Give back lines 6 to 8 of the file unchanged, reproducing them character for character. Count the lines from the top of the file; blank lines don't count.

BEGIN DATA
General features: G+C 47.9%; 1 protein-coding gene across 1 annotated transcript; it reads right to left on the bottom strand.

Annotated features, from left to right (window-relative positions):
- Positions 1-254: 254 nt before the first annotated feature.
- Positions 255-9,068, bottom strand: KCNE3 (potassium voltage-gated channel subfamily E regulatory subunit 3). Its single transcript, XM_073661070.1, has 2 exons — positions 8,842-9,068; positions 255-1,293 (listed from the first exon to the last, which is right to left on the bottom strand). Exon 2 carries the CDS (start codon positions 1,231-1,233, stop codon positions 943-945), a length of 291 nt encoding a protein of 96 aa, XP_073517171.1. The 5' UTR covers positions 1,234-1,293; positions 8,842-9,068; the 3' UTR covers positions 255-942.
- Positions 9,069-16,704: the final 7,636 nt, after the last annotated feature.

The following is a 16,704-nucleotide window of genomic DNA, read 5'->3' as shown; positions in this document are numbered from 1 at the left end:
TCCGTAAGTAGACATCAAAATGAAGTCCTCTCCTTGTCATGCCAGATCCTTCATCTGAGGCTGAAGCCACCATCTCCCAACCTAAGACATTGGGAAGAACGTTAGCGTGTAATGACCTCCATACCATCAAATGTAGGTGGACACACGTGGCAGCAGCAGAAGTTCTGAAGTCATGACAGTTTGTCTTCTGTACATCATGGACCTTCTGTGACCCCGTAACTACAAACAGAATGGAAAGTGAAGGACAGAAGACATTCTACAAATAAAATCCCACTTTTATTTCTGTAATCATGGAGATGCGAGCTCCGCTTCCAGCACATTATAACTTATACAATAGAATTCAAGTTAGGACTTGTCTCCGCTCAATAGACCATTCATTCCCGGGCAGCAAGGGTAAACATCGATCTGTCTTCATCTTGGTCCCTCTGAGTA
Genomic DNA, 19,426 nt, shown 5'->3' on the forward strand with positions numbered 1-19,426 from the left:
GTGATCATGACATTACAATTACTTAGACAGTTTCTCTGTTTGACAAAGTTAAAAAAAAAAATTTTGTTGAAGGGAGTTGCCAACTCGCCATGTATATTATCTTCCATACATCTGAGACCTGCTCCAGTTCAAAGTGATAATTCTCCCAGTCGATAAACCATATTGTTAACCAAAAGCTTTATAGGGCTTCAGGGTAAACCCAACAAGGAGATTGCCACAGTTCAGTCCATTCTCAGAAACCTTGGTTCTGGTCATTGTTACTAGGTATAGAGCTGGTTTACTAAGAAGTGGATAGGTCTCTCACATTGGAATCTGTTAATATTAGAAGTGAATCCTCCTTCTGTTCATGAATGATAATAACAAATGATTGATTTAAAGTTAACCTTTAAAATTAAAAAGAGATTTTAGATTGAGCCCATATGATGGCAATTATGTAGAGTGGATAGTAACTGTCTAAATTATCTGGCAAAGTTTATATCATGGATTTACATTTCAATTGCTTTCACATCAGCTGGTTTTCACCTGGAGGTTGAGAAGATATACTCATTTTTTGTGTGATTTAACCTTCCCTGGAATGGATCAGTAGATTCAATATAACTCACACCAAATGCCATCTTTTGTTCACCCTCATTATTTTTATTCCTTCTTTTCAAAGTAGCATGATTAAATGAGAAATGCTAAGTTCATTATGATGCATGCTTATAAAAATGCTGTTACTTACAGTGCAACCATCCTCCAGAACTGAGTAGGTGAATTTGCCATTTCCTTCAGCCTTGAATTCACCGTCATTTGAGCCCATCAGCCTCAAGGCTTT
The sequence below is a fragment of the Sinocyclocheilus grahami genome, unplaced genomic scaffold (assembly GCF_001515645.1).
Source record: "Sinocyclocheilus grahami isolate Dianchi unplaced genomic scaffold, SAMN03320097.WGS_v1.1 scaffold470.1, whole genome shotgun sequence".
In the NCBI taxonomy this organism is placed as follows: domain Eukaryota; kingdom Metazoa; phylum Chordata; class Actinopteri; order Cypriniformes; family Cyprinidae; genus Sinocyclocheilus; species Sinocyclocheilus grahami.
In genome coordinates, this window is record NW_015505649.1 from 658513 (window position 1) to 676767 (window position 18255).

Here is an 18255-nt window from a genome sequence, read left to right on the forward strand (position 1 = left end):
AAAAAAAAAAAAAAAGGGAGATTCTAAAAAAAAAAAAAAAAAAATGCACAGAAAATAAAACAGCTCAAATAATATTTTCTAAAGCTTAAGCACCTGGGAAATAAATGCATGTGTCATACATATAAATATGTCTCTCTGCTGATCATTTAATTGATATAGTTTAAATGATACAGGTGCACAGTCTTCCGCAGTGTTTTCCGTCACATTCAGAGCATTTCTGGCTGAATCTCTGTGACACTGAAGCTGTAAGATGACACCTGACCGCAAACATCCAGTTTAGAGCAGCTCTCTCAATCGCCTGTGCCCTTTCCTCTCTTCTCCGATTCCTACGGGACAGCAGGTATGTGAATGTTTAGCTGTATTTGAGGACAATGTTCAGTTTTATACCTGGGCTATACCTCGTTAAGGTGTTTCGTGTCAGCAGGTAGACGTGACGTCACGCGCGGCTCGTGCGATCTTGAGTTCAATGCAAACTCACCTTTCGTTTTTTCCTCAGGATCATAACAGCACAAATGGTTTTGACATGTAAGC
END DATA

The following is a 16,704-nucleotide window of genomic DNA, read 5'->3' as shown; positions in this document are numbered from 1 at the left end:
TCCGTAAGTAGACATCAAAATGAAGTCCTCTCCTTGTCATGCCAGATCCTTCATCTGAGGCTGAAGCCACCATCTCCCAACCTAAGACATTGGGAAGAACGTTAGCGTGTAATGACCTCCATACCATCAAATGTAGGTGGACACACGTGGCAGCAGCAGAAGTTCTGAAGTCATGACAGTTTGTCTTCTGTACATCATGGACCTTCTGTGACCCCGTAACTACAAACAGAATGGAAAGTGAAGGACAGAAGACATTCTACAAATAAAATCCCACTTTTATTTCTGTAATCATGGAGATGCGAGCTCCGCTTCCAGCACATTATAACTTATACAATAGAATTCAAGTTAGGACTTGTCTCCGCTCAATAGACCATTCATTCCCGGGCAGCAAGGGTAAACATCGATCTGTCTTCATCTTGGTCCCTCTGAGTA
Genomic DNA, 19,426 nt, shown 5'->3' on the forward strand with positions numbered 1-19,426 from the left: